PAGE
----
Alibaba open to IPO concessions
Proposal may not be enough to ease regulators' concerns over e-commerce giant's structure
Alibaba Group would cut the number of partners the firm has and bind them to a three-year share sale ban if Hong Kong regulators accept a controversial management structure that is blocking its potential HK$100 billion initial public offering, a source close to the listing authorities told the South China Morning Post.
The proposal had been floated to the stock exchange's listing committee ahead of a regular meeting tomorrow, but no formal listing application had yet been submitted, the source said.
"This is aimed at showing that Alibaba is willing to make concessions," the source said.
Another source close to the Securities and Futures Commission said such a concession was unlikely to be enough to persuade the authorities to accept the Alibaba structure. "Alibaba will still not give up its demand to nominate the majority of board directors, which still gives more power to certain shareholders than others. That is unacceptable to the SFC," the source said.
Share lock-ups for executives are not uncommon in initial public offerings.
Alibaba had no comment, but a source close to the company said talks were continuing and constructive.
The e-commerce giant's planned listing is in limbo over its management's determination to maintain a partnership structure that regulators worry gives top executives more rights than ordinary shareholders.
Sources close to Alibaba insist the firm does not want a dual share structure or a change to rules. Instead, it is seeking an exemption under an existing rule that is part of the Hong Kong listing code.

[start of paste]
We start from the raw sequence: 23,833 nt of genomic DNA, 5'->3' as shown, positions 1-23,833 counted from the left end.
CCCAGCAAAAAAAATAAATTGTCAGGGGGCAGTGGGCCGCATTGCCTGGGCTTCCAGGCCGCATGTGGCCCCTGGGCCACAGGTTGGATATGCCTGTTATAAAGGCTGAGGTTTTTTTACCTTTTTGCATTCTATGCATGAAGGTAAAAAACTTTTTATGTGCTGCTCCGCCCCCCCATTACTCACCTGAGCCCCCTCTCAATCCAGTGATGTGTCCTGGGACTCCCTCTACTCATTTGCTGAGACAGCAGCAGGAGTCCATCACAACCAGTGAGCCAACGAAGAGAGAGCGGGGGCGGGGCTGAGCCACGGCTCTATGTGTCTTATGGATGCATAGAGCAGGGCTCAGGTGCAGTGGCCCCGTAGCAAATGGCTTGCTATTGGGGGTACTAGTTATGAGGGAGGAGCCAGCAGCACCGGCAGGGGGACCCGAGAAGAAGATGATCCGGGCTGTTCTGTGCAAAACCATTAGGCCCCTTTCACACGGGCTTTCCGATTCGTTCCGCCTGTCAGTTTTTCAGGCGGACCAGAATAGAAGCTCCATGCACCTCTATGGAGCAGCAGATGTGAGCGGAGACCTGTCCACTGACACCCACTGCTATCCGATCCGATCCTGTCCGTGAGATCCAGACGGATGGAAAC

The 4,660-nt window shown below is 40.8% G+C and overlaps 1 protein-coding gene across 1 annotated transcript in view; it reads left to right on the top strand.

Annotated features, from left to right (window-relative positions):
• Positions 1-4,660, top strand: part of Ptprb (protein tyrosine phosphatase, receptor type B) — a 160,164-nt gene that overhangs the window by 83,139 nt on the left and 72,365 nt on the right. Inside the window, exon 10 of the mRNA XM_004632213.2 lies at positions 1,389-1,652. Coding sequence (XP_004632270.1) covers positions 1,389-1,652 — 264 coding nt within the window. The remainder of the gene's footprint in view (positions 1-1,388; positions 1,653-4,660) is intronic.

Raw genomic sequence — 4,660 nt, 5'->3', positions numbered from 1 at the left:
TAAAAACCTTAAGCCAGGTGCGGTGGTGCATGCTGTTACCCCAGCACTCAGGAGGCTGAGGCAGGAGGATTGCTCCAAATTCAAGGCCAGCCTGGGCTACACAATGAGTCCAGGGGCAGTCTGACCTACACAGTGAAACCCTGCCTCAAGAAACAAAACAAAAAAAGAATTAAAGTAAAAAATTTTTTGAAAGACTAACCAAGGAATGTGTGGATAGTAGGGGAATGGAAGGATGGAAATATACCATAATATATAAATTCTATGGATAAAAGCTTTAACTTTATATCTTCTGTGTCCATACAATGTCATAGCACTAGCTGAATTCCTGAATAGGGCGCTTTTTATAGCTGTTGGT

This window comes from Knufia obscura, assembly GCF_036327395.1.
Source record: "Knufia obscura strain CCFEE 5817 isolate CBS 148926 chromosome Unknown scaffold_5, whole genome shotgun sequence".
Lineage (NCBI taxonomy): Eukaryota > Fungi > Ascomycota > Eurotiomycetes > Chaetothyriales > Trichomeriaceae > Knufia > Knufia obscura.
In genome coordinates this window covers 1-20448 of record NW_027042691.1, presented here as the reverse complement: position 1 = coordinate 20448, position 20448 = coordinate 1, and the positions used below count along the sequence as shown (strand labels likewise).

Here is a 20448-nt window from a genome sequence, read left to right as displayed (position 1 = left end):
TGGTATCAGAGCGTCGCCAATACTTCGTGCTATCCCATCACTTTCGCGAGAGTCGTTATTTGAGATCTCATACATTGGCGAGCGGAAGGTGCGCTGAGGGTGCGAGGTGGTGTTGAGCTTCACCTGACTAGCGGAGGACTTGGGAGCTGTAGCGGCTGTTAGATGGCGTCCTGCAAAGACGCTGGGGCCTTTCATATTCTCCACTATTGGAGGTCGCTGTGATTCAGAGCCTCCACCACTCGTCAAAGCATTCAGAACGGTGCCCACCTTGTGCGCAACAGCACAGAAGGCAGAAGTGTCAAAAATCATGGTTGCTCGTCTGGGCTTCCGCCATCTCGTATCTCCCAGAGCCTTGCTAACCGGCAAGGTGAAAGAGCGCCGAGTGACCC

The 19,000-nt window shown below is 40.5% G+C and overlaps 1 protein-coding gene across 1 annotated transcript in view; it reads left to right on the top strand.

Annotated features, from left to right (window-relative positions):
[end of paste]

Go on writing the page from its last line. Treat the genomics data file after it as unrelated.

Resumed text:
Alibaba founder and chairman Jack Ma Yun revealed fresh details about the partnership scheme earlier this month that analysts saw as being designed to soothe concerns. The scheme started in 2010 and had elected 28 partners over a three-round selection process following strict eligibility criteria.
Ma and his top executives own about 10 per cent of the company, compared with about 24 per cent owned by United States internet firm Yahoo and about 37 per cent by Japan's SoftBank.
Investment bankers who have met Ma have told him that a New York listing would be his best bet for securing the control he craves.
Both the New York Stock Exchange and its smaller rival, Nasdaq, are lobbying Alibaba to list in the US where a dual-class share structure is allowed.
Financial experts say, however, that Alibaba has missed its window to sell shares in New York this year and it may have only until the end of this month before the same happens in Hong Kong.
Any later and the application would be subject to new rules that come into effect on October 1, obliging firms to allow at least two months between the date of a sponsor's formal appointment and a listing application.
Hong Kong Exchanges and Clearing chief executive Charles Li Xiaojia said after the first anniversary ceremony of its joint venture with the two mainland stock exchanges yesterday that the city's listing rules were working well and there was no reason to change them to accommodate dual share structures, in the latest sign that the regulatory stand-off remains unresolved.
When asked about the status of the potential listing of Alibaba, Li reiterated that Hong Kong's listing regime was designed to protect all shareholders equally, underscoring the reservations that the regulators have about the company's structure.